I just finished researching the topic of self-compassion and eating disorder recovery. This topic partly was chosen because I’ve witnessed both personally and professionally self-compassion is at the root of true and lasting recovery. I interviewed 21 women, all with 3 or more years of sustained recovery. I found out that sustained, long-term recovery is possible. And that self-compassion is the driving force, the “action-former” that took them through all the phases of recovery.
I labeled self-compassion as the holding in the recovery process.
Self-compassion allows for a different way to hold oneself during the challenging moments of recovery and supports one to feel a sense of safety. Self-compassion helps to promote change by increasing one’s ability to deal with the really tough stuff in recovery. It supports and holds difficult emotions, and behaviors.
The most important aspect of self-compassion is that it is something that is obtainable.
When in the midst of recovery it may be difficult to access any feelings of self-love but I am not speaking about self-love, rather, I am speaking about finding a way to be kind to yourself. One of the best ways to consider this is to close your eyes for a brief moment and call to mind one of your best friends. Now think about what you would say to her/him. Do you say the same words to yourself when you are struggling? See what it would be like to say these same words to yourself the next time a rough thought comes in or a behavior comes your way.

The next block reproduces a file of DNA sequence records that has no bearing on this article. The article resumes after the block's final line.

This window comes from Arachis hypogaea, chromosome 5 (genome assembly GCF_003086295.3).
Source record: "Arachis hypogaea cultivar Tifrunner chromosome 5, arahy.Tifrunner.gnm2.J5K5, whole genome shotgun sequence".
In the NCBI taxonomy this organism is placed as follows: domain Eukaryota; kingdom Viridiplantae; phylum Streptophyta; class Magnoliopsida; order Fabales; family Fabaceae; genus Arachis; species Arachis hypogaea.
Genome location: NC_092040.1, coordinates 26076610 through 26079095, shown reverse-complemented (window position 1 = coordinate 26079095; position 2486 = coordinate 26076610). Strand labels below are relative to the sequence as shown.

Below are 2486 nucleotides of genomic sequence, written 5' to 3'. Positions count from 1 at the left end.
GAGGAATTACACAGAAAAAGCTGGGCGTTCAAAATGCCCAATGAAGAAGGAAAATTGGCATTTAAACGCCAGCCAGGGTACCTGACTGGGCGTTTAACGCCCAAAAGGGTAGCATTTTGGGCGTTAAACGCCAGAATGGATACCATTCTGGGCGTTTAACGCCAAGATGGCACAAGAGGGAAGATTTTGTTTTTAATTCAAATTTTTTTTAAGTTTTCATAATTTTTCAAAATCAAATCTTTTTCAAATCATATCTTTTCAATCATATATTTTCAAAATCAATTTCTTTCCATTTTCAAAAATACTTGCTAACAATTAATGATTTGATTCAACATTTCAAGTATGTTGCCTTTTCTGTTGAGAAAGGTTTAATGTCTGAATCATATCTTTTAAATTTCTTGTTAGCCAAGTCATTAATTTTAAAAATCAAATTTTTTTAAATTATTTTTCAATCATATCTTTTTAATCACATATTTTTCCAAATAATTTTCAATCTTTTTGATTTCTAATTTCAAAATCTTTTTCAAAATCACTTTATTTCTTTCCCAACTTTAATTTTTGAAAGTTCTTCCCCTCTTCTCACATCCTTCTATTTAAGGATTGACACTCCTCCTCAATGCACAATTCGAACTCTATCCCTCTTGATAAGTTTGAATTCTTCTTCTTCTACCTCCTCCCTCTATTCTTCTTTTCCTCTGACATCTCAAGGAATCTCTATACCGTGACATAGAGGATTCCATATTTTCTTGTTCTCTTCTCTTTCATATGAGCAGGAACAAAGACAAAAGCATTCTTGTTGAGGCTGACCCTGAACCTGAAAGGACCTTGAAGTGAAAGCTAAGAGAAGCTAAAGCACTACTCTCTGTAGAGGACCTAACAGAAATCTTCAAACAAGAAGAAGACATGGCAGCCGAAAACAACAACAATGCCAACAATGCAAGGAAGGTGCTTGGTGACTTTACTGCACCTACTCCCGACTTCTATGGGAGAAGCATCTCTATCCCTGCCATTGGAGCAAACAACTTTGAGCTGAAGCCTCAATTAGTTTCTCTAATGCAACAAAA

I have much more to say about self-compassion and recovery but for now try to keep these points in mind:
- You don’t have to love yourself, but you do have to find a way to be kind to yourself
- One kind thought sparks one more
- You have a choice each day to meet yourself with kindness and compassion
- If it’s difficult to come up with a kind thought, place a hand on your heart and just feel the warmth of your hand to your heart.
- Know that each time you take a breath your body is receiving compassion
- Even during the worst day we can still intend to be compassionate towards ourselves.
The suggestion to imagine talking to a friend that is struggling really hit home for me. I did actually imagine talking to my daughter if she were struggling in any way. Self compassion is so important as without it the criticism and self hatred take over thus leaving little room for recovery to be practiced. Thanks for sharing!
Yes, you are right on about that. As a matter of fact, all studies show that one of the number one perpetuating factors of ED (especially anorexia) is self-critical perfectionism. Self-compassion has also been studied as a number one factor in mediating that.